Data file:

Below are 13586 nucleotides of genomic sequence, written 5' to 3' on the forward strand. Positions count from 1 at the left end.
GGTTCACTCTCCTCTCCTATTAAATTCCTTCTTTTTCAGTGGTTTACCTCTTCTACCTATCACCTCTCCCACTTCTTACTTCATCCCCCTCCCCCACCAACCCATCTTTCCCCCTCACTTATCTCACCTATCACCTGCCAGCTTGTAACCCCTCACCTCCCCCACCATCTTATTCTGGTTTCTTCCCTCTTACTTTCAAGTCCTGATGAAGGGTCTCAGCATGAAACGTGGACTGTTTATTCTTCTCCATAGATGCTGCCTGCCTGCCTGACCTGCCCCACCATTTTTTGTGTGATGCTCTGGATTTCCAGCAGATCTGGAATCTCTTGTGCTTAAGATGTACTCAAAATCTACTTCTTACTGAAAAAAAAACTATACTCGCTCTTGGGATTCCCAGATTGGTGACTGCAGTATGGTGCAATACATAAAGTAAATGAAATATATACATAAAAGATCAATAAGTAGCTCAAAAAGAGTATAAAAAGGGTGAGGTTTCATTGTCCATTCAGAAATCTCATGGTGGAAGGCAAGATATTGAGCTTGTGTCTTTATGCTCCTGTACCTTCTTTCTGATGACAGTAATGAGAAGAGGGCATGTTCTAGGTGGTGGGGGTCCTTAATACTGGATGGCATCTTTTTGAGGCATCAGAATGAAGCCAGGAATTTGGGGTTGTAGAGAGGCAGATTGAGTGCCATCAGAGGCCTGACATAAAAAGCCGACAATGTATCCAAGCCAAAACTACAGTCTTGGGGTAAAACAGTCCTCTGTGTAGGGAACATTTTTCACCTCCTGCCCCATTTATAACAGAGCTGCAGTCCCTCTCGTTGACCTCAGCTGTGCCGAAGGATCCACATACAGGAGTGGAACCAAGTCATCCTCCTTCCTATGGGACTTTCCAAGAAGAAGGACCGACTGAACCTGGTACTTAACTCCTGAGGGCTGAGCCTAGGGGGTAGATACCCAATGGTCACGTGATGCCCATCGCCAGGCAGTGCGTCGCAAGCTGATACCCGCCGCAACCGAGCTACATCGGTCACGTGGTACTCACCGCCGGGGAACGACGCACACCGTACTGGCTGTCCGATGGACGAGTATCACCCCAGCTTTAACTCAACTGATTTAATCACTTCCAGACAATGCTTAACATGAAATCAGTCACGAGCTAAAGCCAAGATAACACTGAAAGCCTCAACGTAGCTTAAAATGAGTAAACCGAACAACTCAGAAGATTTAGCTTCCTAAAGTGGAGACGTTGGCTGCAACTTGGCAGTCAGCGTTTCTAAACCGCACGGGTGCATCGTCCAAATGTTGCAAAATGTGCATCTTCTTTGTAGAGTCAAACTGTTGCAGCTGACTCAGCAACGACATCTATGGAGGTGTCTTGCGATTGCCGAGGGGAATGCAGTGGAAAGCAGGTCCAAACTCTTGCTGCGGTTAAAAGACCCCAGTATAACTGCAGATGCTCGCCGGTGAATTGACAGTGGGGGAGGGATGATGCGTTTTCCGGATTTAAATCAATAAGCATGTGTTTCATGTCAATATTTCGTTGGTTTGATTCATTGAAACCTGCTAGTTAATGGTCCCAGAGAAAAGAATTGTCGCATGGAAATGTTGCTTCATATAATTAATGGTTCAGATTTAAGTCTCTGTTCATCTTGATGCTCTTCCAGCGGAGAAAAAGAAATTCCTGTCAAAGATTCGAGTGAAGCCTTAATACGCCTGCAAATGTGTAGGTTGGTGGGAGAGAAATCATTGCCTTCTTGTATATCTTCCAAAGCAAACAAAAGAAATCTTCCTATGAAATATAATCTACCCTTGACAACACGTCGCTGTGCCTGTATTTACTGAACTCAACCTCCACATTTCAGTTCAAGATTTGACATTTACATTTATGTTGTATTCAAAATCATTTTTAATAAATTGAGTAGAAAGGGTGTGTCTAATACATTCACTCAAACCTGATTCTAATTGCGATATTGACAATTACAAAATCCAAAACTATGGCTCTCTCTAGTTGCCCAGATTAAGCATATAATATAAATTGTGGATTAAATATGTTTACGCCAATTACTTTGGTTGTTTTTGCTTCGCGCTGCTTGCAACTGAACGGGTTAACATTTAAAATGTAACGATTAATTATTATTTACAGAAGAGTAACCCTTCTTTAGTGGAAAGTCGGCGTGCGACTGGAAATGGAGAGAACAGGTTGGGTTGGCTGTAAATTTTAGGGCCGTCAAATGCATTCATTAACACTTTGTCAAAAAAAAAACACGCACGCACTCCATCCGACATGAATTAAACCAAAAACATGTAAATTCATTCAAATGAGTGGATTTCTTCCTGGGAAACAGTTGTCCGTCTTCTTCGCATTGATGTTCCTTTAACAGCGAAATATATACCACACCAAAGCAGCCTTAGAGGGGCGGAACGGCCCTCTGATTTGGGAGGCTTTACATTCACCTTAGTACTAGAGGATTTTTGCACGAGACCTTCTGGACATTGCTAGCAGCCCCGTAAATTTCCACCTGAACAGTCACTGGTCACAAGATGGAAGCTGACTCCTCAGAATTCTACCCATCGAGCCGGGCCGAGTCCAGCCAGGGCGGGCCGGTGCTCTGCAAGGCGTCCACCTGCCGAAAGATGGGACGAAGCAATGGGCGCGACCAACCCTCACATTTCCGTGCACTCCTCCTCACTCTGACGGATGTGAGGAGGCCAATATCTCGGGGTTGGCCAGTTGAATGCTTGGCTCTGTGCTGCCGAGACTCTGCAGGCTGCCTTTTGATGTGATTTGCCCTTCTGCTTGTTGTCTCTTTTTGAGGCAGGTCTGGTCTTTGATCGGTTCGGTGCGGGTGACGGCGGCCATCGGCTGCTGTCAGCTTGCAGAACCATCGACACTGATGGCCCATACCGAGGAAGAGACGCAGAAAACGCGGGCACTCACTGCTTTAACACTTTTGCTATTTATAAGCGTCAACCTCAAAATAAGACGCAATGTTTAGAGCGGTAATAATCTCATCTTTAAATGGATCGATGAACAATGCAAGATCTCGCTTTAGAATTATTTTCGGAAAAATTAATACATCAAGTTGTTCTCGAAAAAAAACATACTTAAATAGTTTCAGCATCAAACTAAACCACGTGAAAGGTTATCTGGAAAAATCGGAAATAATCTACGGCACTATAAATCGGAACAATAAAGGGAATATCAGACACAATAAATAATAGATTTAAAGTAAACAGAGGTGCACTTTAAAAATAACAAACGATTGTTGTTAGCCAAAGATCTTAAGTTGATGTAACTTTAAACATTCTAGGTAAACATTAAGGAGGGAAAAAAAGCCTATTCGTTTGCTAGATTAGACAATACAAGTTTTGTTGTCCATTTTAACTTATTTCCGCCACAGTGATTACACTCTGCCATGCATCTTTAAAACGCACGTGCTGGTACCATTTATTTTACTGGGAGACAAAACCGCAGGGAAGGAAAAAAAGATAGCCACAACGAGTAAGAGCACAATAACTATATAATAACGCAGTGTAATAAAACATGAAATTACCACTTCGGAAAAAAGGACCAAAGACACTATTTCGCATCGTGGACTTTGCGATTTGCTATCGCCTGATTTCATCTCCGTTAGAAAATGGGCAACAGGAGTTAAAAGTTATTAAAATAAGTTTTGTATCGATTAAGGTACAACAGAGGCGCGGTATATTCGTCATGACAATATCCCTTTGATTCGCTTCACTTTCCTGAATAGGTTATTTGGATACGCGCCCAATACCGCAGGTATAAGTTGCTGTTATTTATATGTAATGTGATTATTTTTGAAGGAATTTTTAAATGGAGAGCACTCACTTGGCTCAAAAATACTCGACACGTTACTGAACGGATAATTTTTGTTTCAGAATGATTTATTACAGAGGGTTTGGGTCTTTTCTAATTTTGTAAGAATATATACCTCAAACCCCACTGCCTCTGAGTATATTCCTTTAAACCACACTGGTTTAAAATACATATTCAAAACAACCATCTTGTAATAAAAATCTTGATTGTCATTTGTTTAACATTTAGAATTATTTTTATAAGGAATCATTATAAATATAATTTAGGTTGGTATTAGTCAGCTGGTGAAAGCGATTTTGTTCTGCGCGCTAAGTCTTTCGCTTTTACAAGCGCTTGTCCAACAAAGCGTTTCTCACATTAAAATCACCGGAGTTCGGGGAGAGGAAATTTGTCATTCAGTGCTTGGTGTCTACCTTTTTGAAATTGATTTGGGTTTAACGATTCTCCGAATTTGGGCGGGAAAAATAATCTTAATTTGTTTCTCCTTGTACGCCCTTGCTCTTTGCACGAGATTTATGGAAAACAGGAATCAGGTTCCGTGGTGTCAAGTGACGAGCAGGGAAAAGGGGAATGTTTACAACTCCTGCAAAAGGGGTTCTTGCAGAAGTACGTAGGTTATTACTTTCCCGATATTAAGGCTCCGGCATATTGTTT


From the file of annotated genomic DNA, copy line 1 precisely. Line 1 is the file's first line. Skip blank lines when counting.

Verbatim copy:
Below are 13586 nucleotides of genomic sequence, written 5' to 3' on the forward strand. Positions count from 1 at the left end.